“I wrote a will already. Why do I need to worry about taxes if my family is getting whatever assets I have left?”
That sorta famous saying about death and taxes? Bet you didn’t think it meant dealing with taxes after you’re long gone.
The estate tax is a tax on inherited assets that exceed a specific limit set by Uncle Sam. The federal government dips into your gross estate- the total value of your property and assets at your death, minus any liabilities, like funeral costs, any remaining debts, and costs related to administering your will.
If you’re like most people, your household may be among the 99.8% of estates not affected by federal estate taxes at all: this past year, Uncle Sam’s limit was $5.43 million over your lifetime without your heirs needing to pay tax. And that’s not including contributions to a trust, setting up a cushy 529 account for your child, or other cash shields(*cough* loopholes) that you may have set up. Beyond that $5.43 million, the tax rate skyrockets to 40%.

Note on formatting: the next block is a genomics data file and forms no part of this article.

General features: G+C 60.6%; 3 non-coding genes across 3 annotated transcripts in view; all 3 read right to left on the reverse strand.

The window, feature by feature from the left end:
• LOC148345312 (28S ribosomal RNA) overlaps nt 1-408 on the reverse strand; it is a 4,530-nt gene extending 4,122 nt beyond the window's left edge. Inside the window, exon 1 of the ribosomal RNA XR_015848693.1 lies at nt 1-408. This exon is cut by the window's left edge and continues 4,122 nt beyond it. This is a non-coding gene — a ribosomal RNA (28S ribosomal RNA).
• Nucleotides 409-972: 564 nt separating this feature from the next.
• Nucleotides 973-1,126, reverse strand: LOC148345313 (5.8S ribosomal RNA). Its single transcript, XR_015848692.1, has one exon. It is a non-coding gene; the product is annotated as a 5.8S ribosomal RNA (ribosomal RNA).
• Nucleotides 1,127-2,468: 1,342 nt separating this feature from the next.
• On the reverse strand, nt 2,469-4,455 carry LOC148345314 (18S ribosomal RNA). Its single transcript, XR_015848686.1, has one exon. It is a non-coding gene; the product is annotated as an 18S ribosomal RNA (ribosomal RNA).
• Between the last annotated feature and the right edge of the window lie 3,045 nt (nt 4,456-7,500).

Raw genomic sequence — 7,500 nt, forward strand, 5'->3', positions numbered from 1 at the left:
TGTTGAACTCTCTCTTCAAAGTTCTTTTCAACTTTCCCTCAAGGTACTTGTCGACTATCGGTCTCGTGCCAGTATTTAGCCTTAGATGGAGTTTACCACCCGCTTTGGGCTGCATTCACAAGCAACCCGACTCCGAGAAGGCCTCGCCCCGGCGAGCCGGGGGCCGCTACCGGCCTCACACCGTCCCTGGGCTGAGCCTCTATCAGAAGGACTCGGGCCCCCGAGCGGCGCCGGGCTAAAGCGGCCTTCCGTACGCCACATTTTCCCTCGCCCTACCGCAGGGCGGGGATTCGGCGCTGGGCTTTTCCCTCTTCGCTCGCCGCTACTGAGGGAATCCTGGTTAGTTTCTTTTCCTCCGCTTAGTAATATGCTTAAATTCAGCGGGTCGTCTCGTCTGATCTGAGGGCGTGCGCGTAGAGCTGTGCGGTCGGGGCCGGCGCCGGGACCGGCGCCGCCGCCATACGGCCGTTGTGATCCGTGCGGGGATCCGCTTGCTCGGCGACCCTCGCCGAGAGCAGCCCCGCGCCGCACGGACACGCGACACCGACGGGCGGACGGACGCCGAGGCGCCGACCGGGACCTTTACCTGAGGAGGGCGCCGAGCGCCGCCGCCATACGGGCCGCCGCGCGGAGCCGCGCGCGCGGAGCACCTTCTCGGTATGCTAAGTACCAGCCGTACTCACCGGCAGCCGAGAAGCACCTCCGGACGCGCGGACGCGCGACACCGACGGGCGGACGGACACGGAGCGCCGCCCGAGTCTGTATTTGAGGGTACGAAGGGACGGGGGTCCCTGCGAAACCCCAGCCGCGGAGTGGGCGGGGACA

So why are we discussing the estate tax? Sure, if your startup goes balls to the wall in an IPO, it could very well affect you one day. But if you don’t regularly update your personal balance sheet and know your net worth, you really set yourself up for a surprise from Uncle Sam when it comes to your gross estate.
If you did the smart thing and wrote out a will (of course you did) your will’s executor must file a state estate tax return within nine months of your death. Though the value of your assets is determined on the day of your death, sometimes the state will allow the executor to pick a separate valuation date. Even if your estate doesn’t owe any tax and your assets are going to your surviving spouse, you still have to file that return. 99 problems but estate tax ain’t one.
Photo: Modified from PTMoney